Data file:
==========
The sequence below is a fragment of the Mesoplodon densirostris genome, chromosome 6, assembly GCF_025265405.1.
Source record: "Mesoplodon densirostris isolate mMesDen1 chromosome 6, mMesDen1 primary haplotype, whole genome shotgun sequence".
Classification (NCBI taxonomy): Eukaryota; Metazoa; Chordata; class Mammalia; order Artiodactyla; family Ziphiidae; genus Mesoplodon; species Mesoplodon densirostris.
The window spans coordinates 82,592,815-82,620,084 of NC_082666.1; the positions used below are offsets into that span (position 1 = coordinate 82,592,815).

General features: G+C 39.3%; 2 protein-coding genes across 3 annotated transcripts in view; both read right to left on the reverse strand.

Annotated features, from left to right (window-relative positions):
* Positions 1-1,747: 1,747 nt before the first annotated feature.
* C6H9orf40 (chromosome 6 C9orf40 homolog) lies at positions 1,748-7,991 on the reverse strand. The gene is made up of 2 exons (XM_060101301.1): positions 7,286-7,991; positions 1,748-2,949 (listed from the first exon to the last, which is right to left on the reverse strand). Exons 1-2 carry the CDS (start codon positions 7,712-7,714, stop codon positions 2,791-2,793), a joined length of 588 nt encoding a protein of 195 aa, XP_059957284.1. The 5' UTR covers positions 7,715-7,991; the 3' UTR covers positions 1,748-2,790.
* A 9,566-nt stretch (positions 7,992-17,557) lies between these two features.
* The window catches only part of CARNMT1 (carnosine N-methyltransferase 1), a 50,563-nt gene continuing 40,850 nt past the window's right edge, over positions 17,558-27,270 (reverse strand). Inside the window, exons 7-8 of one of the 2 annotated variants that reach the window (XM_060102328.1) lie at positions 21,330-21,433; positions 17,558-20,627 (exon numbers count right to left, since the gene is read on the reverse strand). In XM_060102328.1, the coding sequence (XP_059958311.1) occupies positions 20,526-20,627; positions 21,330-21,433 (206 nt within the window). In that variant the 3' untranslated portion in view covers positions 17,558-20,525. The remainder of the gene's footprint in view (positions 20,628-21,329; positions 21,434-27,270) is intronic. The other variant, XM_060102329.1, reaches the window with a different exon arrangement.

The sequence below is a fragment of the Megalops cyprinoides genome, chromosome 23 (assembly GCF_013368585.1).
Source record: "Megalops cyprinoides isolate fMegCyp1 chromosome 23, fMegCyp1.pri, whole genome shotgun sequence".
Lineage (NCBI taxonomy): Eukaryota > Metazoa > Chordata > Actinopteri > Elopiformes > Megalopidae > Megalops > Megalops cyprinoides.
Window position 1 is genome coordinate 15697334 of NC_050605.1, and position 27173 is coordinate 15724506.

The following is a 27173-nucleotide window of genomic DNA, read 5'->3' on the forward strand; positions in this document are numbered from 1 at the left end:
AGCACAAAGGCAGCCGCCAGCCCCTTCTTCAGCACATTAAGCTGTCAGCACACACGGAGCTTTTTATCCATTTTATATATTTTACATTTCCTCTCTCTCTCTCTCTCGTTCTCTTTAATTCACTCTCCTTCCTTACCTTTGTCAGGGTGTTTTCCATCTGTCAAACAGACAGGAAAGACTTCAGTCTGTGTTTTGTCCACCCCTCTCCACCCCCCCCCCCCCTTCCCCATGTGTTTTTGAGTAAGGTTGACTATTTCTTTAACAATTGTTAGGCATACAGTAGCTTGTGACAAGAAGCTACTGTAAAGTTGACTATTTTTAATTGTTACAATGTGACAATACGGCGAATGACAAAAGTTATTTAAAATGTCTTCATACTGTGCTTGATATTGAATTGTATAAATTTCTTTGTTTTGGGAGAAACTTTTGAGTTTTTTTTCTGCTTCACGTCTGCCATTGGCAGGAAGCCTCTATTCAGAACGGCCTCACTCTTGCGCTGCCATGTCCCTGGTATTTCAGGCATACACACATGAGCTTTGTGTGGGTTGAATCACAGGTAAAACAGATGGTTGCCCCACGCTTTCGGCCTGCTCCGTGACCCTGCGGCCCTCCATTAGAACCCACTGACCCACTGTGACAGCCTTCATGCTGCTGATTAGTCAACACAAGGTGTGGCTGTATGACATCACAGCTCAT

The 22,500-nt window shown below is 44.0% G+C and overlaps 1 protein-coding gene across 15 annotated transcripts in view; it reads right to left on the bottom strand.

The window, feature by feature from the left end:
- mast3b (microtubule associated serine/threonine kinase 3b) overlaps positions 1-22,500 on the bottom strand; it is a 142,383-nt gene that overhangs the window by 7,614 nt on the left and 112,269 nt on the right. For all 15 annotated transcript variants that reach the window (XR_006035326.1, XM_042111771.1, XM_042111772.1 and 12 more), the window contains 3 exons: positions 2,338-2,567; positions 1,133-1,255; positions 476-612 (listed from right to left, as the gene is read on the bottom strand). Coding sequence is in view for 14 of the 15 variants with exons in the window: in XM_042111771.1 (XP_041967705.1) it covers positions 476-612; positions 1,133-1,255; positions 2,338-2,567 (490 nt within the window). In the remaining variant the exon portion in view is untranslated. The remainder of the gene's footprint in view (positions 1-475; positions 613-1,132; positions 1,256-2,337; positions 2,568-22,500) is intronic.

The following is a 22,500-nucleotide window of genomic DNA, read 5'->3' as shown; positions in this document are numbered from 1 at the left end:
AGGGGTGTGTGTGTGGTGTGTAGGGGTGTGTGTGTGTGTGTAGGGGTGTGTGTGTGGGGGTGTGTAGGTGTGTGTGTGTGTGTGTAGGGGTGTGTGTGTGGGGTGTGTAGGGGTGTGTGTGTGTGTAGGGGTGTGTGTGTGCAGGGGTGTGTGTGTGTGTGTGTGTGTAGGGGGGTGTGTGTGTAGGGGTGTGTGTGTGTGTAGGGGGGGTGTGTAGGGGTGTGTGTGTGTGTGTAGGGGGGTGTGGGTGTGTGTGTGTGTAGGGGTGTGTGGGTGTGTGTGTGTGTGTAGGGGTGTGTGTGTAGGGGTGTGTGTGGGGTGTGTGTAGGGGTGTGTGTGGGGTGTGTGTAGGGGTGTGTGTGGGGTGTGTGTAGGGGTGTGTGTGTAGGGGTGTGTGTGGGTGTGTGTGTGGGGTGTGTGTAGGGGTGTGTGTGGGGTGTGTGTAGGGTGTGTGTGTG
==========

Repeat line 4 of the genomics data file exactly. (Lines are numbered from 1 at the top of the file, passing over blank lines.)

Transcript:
The window spans coordinates 82,592,815-82,620,084 of NC_082666.1; the positions used below are offsets into that span (position 1 = coordinate 82,592,815).